The first page of the Conservative Party manifesto for the 2019 general election promised “20 hospital upgrades and 40 new hospitals”, while the Labour...
The first page of the Conservative Party manifesto for the 2019 general election promised “20 hospital upgrades and 40 new hospitals”, while the Labour Party pledged to commit £2bn “to modernise hospital facilities” … and then COVID-19 hit. Although the precise implications of the pandemic for the health system are still unclear, it has not reduced the financial resources available to the NHS or the conviction that new hospitals are required.
At least 27 NHS trusts currently have specific plans to build new hospitals. The two waves of construction are known as Health Infrastructure Plan (HIP) 1 and HIP2. HIP1 trusts are expected to be spending money building new hospitals between now and 2025; HIP2, between 2025 and 2030.
Alongside – and maybe because of – this enthusiasm for new hospitals, there is increasing public-sector scrutiny to make sure taxpayers get good value for money. If this is a once-in-a-generation chance to modernise the NHS, HM Treasury (HMT), the National Audit Office, civil servants and politicians want to be certain that the money is spent wisely on the right things.
That brings business planning to the forefront. Hospitals that are officially on the HIP1 and HIP2 lists still need to prove they are worthy of the money that has been allocated – but not given – to them. Some that are not on the lists have been told they could jump the queue if they developed a more convincing case. Ultimately, NHS England, the Department of Health and Social Care (DHSC) and HMT will decide how to prioritise spending. Which business cases will be chosen?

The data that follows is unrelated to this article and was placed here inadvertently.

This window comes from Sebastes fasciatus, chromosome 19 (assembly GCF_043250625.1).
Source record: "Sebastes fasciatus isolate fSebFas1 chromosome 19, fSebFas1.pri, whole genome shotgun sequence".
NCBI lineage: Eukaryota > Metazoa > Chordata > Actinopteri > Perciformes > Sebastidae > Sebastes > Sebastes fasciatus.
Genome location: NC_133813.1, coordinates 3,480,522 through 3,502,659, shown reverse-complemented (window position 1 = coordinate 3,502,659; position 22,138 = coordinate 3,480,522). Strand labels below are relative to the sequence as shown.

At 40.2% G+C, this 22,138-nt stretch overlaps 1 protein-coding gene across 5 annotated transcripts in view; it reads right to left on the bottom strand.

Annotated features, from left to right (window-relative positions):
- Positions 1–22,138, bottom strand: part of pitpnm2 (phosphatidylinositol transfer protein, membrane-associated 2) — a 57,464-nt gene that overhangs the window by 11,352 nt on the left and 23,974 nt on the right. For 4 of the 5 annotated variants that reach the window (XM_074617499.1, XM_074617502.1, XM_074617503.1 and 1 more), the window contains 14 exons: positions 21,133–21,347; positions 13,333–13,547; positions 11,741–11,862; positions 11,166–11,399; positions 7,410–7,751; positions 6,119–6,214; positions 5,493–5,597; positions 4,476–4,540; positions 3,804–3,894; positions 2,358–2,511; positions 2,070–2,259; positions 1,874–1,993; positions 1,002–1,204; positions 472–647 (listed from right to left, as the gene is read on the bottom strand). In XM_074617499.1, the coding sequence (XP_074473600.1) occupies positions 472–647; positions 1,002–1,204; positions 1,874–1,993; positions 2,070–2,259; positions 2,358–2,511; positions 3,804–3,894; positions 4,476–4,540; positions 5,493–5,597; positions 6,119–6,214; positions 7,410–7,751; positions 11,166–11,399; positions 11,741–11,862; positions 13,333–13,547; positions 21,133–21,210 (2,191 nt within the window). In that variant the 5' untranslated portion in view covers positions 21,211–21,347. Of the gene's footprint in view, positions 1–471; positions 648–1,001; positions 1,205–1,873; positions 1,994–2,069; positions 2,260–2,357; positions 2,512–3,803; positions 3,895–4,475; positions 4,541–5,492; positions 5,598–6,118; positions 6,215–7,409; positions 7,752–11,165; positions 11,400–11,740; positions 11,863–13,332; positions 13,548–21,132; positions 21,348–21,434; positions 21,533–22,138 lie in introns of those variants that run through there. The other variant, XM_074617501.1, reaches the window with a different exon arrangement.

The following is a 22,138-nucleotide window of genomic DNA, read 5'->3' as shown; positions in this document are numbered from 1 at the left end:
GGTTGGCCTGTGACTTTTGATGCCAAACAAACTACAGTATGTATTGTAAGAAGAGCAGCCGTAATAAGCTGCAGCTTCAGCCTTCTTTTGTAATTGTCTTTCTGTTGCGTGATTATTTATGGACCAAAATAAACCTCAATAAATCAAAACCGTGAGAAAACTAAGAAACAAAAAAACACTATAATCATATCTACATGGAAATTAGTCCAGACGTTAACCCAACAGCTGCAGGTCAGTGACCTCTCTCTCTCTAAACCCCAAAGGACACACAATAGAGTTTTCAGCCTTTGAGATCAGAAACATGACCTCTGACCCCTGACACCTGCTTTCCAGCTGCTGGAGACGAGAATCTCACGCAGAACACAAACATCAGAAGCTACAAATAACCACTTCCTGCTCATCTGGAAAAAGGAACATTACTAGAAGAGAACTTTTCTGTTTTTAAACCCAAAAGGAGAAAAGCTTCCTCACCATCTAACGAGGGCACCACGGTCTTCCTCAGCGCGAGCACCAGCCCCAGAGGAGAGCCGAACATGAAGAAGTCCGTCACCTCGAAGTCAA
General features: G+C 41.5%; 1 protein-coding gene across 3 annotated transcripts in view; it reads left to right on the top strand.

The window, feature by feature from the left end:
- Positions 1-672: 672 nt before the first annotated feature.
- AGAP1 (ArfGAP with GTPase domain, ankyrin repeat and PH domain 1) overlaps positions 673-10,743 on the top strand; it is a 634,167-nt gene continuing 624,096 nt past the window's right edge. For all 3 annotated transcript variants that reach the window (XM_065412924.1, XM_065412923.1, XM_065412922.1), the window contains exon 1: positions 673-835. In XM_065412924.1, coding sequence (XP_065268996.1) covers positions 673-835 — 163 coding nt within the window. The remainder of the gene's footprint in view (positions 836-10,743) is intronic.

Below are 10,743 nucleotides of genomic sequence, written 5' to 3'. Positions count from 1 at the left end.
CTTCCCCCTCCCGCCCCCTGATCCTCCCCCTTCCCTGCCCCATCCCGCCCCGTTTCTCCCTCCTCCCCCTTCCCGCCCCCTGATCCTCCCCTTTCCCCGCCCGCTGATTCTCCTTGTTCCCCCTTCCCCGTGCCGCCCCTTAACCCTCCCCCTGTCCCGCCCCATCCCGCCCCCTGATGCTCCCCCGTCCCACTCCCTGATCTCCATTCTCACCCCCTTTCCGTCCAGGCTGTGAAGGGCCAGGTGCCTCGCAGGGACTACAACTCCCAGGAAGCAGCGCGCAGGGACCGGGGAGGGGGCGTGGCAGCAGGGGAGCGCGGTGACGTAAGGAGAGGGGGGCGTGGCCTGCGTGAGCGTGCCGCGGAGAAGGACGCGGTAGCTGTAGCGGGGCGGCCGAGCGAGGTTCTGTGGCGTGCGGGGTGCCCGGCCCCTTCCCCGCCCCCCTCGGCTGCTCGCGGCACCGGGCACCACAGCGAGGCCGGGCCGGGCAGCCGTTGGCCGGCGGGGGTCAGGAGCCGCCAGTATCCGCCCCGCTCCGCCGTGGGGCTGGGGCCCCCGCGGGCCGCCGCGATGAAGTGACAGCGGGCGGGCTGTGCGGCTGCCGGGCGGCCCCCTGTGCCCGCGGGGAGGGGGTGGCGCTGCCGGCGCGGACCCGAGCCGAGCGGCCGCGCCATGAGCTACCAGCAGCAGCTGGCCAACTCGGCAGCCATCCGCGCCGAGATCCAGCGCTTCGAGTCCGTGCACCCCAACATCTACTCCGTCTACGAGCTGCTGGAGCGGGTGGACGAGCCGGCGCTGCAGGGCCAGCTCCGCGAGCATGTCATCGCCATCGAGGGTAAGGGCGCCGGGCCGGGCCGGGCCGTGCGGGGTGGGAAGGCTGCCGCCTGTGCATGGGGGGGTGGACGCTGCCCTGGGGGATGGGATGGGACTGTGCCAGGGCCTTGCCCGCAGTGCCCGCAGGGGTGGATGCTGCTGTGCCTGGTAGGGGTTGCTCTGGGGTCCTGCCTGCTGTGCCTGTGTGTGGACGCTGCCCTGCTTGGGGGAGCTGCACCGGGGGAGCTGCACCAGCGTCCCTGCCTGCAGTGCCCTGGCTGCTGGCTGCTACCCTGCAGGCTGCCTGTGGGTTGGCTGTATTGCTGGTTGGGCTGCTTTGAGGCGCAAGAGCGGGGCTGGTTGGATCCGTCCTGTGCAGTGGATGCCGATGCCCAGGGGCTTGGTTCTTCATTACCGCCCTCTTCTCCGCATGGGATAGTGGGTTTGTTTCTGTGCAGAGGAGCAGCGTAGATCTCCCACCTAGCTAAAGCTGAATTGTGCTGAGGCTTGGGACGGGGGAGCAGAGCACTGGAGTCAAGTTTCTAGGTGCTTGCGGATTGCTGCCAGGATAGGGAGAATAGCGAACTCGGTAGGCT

At a minimum, a good business case will be developed in line with the Treasury’s Green Book and Five Case Model. But this guidance is necessarily framed at a very high level: it applies to everything from hospitals to flood defences to a new visitor centre at Stonehenge. In order to help, DHSC has provided more-specific pointers in the form of the Comprehensive Investment Appraisal Model and guidance. It says:
The importance of the economic dimension of business cases is often overlooked – and is a common reason why they fail when exposed to scrutiny by HMT and others.
Confusion often arises over the differences between financial and economic cases. In light of government policies aimed at reducing regional inequalities and promoting individual opportunity (levelling up), achieving net zero carbon emissions (climate commitments) and promoting the UK on the world stage after Brexit (Global Britain), it is clear that addressing economic outcomes alongside robust financial outcomes will be an important factor in deciding which businesses cases are approved, and which fall down the queue.
At Frontier we have authored many business cases – ensuring that the economic dimension is the solid foundation on which the rest of the dossier is built. In 2019 we helped obtain Treasury approval for one of the largest recent capital spending projects outside defence – a £1.4bn investment in new animal health facilities near Weybridge. Over the past decade we have helped put together over 20 NHS business cases for everything from new hospitals and extensions to existing facilities to new ways of treating illness or preventing ill-health in the first place.
Here are some of the lessons we have learned.